General Contractor Overhead And Profit And AOB Insurance Scams

Gary Wickert | Claims Journal

A storm is rising, and it is not the type which causes damage to homes and vehicles. It causes damage of a much more insidious nature. Following a storm or other natural disaster, canvassers hired by the “hail cartel”—lawyers or opportunistic general contractors—can be found blanketing a neighborhood and knocking on doors.

“I’m here to get you a new roof,” the canvasser says. They tell the innocent homeowner that he or she has roof damage that they may not have noticed and that they are entitled to 20% more for “general contractor overhead and profit,” even if no general contractor is necessary. They locate and fabricate damages which either did not exist or were pre-existing and ask the homeowner to sign an Assignment of Benefits (AOB) and promise them a new roof at no cost and with no hassle on their part.

This is repeated thousands of times across entire zip codes. A lawsuit is quickly filed against the insurance company, even before they are given notice of a claim. Policyholders are misinformed, contractors circumvent statutory and policy guidelines, contractors and general adjusters inflate damages, and attorneys apply mass tort models with the promise of large attorney’s fees to simple property damage claims.

Claim solicitation efforts such as these have ensnared innocent homeowners in unnecessary lawsuits in recent years by promising big payouts at no cost following hail or other natural disasters. The result of the widespread scheme is higher insurance premiums and less choice in insurance companies throughout many states. AOB scams have become the largest cost-driver in the insurance industry and are having a widespread, detrimental effect on consumers across the country. The mess they create complicates and makes more difficult the carrier’s efforts to subrogate a loss if and when there is a third party responsible for contributing to or exacerbating the loss.

An Assignment of Benefits (AOB) is an agreement, signed by the insured homeowner, which transfers the insurance claim benefits and rights under the policy to a third party—usually a contractor. An AOB gives the contractor the authority to file a claim, make repair decisions and collect insurance payments without the involvement of the homeowner. They literally step into the shoes of the unwitting homeowner who then becomes captive to the scheme that unfolds. The AOB transfers the rights to:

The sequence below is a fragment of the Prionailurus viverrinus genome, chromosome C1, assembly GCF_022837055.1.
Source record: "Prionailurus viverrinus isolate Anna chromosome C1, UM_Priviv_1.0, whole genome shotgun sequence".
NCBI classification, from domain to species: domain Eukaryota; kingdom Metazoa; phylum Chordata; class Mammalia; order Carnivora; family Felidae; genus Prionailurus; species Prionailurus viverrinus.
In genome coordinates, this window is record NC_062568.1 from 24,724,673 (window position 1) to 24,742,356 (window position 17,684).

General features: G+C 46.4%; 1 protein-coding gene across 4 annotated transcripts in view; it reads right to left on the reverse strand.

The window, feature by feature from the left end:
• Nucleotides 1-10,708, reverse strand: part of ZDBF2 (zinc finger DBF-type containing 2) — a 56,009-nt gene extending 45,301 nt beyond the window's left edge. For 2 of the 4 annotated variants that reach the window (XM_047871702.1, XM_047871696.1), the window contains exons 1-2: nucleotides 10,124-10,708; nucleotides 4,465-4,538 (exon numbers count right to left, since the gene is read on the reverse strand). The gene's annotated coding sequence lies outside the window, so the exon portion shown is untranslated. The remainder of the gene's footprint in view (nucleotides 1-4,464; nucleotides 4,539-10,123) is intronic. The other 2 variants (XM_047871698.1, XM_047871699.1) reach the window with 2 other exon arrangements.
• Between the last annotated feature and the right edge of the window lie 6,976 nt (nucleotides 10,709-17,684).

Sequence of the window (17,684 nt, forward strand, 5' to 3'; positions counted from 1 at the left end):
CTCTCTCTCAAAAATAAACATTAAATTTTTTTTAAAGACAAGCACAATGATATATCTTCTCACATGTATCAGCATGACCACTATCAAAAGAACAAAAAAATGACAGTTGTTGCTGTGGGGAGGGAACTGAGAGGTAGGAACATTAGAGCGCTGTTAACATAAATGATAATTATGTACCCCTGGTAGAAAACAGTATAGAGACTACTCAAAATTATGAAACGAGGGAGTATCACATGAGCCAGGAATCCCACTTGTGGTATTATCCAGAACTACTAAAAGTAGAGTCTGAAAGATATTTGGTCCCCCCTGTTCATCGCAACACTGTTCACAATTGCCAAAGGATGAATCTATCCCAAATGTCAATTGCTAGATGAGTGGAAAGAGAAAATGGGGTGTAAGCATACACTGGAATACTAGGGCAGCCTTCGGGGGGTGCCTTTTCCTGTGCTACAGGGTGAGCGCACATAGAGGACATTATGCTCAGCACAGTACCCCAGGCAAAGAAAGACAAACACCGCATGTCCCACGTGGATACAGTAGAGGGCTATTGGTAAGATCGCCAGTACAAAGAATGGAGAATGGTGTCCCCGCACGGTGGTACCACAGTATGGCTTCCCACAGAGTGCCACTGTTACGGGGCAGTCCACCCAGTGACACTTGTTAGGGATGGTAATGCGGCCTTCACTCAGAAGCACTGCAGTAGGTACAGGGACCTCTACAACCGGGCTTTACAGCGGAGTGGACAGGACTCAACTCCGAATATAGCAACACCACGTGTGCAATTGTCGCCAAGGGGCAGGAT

• File an insurance claim.
  • Make decisions about repairs.
  • Collect insurance payments.
  • File a lawsuit against the homeowners’ insurance company seeking damages and attorneys’ fees.

Following the execution of an AOB, the insurance company will only communicate with the contractor, even though it is the insured whose home sits unrepaired and/or with residual problems. Many AOB agreements even permit the contractor to collect their fees from the homeowner if the insurance policy does not cover the damage or the carrier will not pay the full claim. If the contractor tries to collect and the homeowner cannot pay, they place a lien on the insured property for the amount owed.

AOB scams and fraudulent practices are not limited to homeowners’ policies and natural disasters. They appear in auto glass claims and many other property loss insurance settings as well. The problem is that they imbue the contractor with a set of consumer protection rights that were never designed to be in the hands of contractors. Once armed with an AOB, they have the ability to charge more or less whatever they want because they can then enter into free litigation over short payments (shortpays), with the threat of attorneys’ fees hanging over the insurance companies. The ultimate goal is to enter into litigation with an insurer who balks at all the additional charges, repairs, and hefty charges known as general contractor overhead and profit (GCOP), which would otherwise be unnecessary.

When, whether, and in what amount property insurers must include a general contractor overhead and profit (GCOP) line item on first-party repair or rebuild estimates, when the insured does not engage a general contractor, remain issues of considerable confusion and uncertainty. This issue arises where the insured does not intend to repair or replace the insured property, and thus does not intend to hire a general contractor, yet still feels GCOP is properly included as Actual Cash Value (ACV) under the policy. In calculating repair or replacement cost in first-party property claims, it is often necessary to determine what must be replaced or repaired, who is qualified to perform that work, and how much that work costs. If the insured oversees the repairs or construction himself and puts in the time and resources necessary to coordinate one or more subcontractors, is the insured entitled to compensation under the policy for amounts for GCOP that otherwise would be paid to a general contractor? Usually not. But when an AOB is involved, significant GCOP charges are submitted to the unsuspecting insurance company. A chart detailing the law in all 50 states on overhead and profit (GCOP) payments in first-party ACV property damage insurance claims can be found .

Residential water losses are also becoming problematic in the light of AOBs. Water remediation companies are directing policyholders to sign work authorization contracts assigning their policy benefits. This allows the homeowner to avoid paying up front for repairs while waiting for reimbursement from their carrier or the hassle of negotiating with the insurer. In reality, the remediation company becomes the policyholder after an AOB, leading to unnecessary repairs, added fees, and higher prices. When the insurance company does the responsible thing by balking on paying these charges, they are sued. Unethical remediation companies are popping up like weeds, ready to rake in the huge profits and low risks associated with AOBs.